EU envoy to Turkey resigns after less than a year


ISTANBUL (AP) — The European Union’s top envoy to Turkey has resigned, less than a year into the job, after falling out with officials in Ankara at a critical juncture in EU-Turkey relations.

The EU delegation in Ankara said Tuesday that Ambassador Hansjoerg Haber, a German career diplomat, was leaving his post, without giving any reason. The spokeswoman for EU foreign affairs and security policy confirmed he would leave the position on Aug. 1.

“All the necessary steps are being taken to swiftly appoint a new ambassador,” Maja Kocijancic said.

Turkey’s recently appointed minister for EU affairs, Omer Celik, said there was no point in Haber continuing to serve in Turkey because he had caused offense at the highest level.

“The first rule that a diplomat must certainly know and abide by is to respect the values of the countries they serve in as well as … to respect the office of the president,” said Celik. “He violated those two basic rules.”

Haber had angered Turkish government officials last month after he criticized Turkey’s reluctance to meet the remaining criteria for its citizens to benefit from a visa-free deal, and reportedly quoted a German expression, “to start like a Turk and finish like a German.”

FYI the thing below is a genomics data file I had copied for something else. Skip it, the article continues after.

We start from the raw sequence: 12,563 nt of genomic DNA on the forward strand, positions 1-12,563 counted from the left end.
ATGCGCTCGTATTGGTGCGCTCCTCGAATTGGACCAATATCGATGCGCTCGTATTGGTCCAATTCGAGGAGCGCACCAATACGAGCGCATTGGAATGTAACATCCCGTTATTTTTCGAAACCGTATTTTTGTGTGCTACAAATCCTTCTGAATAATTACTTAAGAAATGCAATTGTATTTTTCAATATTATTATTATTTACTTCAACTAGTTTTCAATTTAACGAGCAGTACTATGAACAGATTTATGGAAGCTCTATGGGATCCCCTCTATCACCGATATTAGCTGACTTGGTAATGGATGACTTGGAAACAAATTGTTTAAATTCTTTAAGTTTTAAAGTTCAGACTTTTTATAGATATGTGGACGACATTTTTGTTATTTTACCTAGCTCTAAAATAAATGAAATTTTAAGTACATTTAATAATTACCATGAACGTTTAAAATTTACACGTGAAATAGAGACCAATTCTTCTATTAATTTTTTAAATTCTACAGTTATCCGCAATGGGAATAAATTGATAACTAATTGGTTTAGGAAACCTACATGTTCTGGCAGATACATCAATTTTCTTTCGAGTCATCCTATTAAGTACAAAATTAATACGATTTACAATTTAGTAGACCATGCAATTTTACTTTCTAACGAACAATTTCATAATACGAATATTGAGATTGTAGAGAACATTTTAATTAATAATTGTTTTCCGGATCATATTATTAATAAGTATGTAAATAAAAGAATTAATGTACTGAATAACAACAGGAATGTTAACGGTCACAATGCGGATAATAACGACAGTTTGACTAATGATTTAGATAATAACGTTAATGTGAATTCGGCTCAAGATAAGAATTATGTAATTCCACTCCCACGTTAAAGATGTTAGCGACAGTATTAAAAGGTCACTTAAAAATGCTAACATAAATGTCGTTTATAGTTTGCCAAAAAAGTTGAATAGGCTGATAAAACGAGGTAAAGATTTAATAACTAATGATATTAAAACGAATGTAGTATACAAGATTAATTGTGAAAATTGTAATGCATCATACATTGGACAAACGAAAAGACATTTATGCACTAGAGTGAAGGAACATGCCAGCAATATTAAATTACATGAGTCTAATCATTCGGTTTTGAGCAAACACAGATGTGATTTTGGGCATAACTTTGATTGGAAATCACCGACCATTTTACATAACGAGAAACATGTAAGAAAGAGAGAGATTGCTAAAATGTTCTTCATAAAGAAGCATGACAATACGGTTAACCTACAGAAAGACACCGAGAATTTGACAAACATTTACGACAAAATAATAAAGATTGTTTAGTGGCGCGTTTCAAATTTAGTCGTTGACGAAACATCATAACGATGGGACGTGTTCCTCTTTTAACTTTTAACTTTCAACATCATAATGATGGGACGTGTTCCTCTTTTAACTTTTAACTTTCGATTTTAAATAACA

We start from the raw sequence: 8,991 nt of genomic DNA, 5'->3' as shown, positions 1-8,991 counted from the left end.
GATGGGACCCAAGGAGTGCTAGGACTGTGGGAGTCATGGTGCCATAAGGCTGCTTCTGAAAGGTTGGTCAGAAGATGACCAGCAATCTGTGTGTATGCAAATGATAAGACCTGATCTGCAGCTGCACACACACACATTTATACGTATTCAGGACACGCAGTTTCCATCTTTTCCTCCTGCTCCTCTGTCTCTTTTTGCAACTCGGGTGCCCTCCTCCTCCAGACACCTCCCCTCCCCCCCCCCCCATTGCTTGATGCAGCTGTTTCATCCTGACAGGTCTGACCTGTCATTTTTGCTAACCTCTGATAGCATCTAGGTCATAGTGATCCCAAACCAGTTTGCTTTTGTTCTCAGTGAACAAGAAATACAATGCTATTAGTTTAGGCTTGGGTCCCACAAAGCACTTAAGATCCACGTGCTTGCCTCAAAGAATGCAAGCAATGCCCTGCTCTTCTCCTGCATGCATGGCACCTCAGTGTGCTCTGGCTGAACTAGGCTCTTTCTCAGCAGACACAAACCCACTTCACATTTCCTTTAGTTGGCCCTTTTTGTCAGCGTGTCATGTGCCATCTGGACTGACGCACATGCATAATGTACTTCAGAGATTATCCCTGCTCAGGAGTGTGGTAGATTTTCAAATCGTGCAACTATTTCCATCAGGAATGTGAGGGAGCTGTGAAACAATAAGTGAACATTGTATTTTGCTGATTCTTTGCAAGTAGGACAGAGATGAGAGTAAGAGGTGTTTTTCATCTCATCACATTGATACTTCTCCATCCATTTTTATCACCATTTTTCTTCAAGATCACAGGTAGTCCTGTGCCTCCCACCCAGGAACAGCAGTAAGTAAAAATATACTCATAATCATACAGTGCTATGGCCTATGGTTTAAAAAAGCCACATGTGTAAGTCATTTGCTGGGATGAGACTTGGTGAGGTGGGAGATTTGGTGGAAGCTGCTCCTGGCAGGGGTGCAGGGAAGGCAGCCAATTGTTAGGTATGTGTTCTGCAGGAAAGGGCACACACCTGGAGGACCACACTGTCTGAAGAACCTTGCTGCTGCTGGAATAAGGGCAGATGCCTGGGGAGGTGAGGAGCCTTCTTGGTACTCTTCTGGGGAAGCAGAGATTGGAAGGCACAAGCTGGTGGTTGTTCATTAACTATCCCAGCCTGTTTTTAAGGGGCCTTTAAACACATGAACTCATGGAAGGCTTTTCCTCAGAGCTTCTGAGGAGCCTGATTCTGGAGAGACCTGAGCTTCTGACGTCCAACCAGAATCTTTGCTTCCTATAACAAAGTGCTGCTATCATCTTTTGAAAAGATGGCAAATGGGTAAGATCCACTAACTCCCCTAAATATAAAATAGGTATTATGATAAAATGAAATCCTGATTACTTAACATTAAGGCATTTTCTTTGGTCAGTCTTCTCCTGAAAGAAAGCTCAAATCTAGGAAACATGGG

He was called to Turkey’s foreign ministry and asked to explain his words, which evoked negative cultural stereotypes.

Haber was previously posted in Ankara between 1993 and 1996 as a German diplomat. He returned as head of the EU delegation to Ankara in September 2015.

The veteran diplomat’s resignation comes at a sensitive and turbulent time in EU-Turkish relations as the bloc recently brokered a high-stakes deal with Turkey to curb illegal migration.

The agreement called for irregular migrants who arrived in the Greek islands from Turkey after March 20 to be sent back to Turkey.

The EU, in turn, is to resettle one Syrian refugee from Turkey to the bloc for each Syrian that Greece returns to Turkey. Turkey also stands to receive up to 6 billion euros ($6.71 billion), visa-free travel and fast track negotiations on EU accession.

Visa-free travel to Europe, however, is conditioned on Turkey amending its anti-terrorism laws among other criteria.

That requirement has proved a sticking point and the subject of sharp exchanges between EU and Turkish officials. Ankara argues it cannot narrow its laws when it faces the twin threats of Islamic State and Kurdish rebels.

Turkish Prime Minister Binali Yildirim on Tuesday stressed the laws would not be amended.

“Changing the anti-terror law can never, under any condition, ever, be a point of discussion for us,” he said.

Brussels worries that the existing legislation is too sweeping and plays a role in restricting dissent and media freedom.

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Fraser reporter from Ankara.

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